Scotland Yardie was a cartoon by Bobby Joseph, parodying both police dramas and Jamaican-infused Black British culture that ran in the Black rip-off version of Viz Comic, Skank, published in the early nineties. It originally looked like this.
A satirical look at the British police from a twentieth-century perspective of racial violence, it imagines a Jamaican Rastafarian gangster take on the traditional British bobbie.
The humour was with a broad brush and wasn't exactly subtle. But over the years became fast more ambitious and, frankly, beautiful, as Knockabout published a Scotland Yardie graphic novel. The new graphic novel hasn't tamed its rage or disgust, but it has given it new focus, narrative, space to take a one-gag idea and tell it in an infinite of variations.
Now Bleeding Cool has learned that Scotland Yardie has become the first BAME graphic novel to be studied as a module on an English Literature Master's course at King's College, London. Something its creator Bobby Joseph tells me he is "pretty chuffed about."
King's College was founded in 1829, and it's English department is one of the oldest and largest in the country. And it gives me a great amount of glee to realise that current post-graduate students will be analysing, dissecting, discussion and contextualising the following.
Here's a quick reminder…
From the view of Boris Johnson which hasn't exactly changed since he was Mayor Of London, to now as he is Prime Minister of Great Britain and Northern Ireland.
Or looking at the below gentrification of Brixton affecting the fried chicken shops – blue Chicken seems like an idea that Hoxton is about to have any second now – and how it reoccurs through the comic.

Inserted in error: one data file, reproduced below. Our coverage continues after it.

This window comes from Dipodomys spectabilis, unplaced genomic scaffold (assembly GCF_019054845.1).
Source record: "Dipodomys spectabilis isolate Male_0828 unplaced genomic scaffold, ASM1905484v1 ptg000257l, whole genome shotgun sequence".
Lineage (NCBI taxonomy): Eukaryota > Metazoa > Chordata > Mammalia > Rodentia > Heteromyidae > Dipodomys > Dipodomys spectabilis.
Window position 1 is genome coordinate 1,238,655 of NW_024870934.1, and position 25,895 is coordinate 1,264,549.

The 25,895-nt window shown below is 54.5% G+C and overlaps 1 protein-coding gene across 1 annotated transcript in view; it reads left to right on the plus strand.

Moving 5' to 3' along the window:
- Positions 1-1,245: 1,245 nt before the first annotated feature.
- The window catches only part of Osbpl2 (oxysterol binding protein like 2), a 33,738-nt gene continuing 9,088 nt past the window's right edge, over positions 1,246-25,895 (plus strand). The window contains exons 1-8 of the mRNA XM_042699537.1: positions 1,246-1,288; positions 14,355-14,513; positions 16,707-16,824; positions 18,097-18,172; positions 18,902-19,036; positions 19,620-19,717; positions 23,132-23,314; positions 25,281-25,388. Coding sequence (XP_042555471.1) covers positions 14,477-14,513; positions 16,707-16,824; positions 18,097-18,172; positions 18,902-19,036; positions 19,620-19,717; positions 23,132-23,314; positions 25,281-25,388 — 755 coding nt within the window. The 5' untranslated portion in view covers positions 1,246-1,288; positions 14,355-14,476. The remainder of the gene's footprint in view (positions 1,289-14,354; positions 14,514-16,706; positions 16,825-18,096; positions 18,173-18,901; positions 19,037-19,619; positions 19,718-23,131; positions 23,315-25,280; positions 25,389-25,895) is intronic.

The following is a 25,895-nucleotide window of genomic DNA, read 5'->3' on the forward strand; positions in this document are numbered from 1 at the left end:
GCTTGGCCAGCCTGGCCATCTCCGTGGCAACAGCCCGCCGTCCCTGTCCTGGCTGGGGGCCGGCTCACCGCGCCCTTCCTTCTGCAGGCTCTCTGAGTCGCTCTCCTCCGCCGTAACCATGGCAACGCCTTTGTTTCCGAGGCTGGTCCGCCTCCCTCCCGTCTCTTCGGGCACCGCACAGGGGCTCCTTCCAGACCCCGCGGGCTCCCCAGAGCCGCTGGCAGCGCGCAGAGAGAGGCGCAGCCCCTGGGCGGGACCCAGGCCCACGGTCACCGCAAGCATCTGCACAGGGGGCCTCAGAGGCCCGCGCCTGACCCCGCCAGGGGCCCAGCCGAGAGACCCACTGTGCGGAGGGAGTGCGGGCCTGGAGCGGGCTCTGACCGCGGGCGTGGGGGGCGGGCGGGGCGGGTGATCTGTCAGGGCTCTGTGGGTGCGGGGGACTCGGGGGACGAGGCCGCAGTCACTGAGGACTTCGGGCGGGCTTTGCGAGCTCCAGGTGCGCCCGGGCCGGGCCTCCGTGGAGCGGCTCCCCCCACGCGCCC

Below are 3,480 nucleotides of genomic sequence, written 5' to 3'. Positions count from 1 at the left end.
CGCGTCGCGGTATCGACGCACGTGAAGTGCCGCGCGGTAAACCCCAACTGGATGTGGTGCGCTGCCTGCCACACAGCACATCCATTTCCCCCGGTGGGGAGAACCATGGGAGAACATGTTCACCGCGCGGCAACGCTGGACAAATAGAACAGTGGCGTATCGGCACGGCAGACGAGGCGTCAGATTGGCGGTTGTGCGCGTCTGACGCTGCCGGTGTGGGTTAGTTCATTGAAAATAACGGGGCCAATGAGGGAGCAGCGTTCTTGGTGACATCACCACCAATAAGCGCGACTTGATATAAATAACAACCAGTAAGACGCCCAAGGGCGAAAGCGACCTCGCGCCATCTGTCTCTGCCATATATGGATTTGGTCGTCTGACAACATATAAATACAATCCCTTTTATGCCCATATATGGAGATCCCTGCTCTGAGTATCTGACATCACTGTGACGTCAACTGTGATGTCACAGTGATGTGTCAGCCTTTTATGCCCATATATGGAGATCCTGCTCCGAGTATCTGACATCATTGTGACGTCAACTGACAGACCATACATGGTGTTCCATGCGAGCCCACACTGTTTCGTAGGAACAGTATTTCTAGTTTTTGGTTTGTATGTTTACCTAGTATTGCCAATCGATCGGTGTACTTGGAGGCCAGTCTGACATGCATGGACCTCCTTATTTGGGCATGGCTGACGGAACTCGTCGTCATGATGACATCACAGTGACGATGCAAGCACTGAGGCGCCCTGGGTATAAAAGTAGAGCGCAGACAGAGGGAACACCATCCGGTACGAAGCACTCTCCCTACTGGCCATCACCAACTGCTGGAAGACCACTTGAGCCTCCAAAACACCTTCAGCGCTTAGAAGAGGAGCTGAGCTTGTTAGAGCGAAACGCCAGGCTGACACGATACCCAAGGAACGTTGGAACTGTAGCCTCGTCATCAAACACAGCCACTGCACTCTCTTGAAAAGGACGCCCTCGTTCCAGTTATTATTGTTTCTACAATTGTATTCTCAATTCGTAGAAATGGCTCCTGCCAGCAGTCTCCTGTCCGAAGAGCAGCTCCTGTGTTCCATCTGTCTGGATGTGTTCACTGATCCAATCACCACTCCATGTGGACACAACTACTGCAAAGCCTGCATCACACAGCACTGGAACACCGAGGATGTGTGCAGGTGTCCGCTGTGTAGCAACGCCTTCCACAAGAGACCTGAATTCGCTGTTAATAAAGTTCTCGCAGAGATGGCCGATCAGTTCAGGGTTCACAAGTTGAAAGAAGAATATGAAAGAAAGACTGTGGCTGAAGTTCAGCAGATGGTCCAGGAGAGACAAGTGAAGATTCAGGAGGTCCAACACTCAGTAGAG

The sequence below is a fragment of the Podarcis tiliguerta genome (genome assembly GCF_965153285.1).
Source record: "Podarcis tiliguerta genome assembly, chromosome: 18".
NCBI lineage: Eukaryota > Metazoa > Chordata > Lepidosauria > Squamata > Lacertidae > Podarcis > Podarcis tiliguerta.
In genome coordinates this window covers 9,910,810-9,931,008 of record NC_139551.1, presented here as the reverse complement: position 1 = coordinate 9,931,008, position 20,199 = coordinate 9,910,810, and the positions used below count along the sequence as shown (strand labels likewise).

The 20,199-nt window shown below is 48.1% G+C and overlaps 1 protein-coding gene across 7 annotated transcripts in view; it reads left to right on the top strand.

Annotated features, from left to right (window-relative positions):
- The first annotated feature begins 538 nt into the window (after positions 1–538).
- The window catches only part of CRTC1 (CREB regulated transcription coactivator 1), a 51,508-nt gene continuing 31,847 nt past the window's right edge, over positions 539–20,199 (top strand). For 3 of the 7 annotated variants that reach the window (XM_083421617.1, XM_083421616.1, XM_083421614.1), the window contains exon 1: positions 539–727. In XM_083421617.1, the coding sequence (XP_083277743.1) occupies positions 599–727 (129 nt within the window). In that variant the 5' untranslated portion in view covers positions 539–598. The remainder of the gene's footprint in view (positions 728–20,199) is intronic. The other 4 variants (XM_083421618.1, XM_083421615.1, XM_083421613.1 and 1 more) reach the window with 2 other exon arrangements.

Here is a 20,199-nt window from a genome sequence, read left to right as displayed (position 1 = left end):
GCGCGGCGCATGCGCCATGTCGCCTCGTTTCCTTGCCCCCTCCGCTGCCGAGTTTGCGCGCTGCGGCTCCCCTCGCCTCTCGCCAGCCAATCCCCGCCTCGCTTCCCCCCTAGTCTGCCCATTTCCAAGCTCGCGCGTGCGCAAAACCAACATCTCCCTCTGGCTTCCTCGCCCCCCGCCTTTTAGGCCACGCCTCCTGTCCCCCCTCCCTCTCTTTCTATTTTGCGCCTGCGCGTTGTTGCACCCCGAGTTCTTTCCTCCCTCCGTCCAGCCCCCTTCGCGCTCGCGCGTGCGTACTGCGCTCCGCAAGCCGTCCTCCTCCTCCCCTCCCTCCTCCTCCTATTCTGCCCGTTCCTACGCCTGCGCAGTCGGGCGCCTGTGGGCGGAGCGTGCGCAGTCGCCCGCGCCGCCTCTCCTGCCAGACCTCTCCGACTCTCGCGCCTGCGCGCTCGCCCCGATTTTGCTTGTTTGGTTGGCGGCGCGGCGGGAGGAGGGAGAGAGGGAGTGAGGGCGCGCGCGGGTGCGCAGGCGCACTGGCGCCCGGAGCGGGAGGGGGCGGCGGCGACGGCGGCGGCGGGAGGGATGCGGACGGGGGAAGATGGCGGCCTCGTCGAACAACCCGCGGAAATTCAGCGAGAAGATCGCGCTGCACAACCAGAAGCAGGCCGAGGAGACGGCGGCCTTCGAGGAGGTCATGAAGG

And from how the PR industry uses black people as political window dressing, to how the British Caribbean population relate to people actually from the Caribbean.
While also having the cast of Broadchurch arrest the cast of Doctor Who, even when they are played by the same actors. And one of the few comics that thinks it's a grand idea to put Jimmy Savile next to Rofl Harris next to Barney The Dinosaur.
While also recognising the changes in society since the character's creation. And instead looks at the cultural separation between black police and the black community simultaneously with the racial divide within the police.
While also examining the knee-jerk violent impulse of responses to criminal and anti-social behaviour, divorced from race, completely. Because for all the slapstick, drugs humour and filling every square inch with comedy references, it's ridiculously nuanced. As if Mrs Brown's Boys was as full of the same nuanced political and social insight as The Wire.
So can I get a 2:1 after that? A 2:2 at least…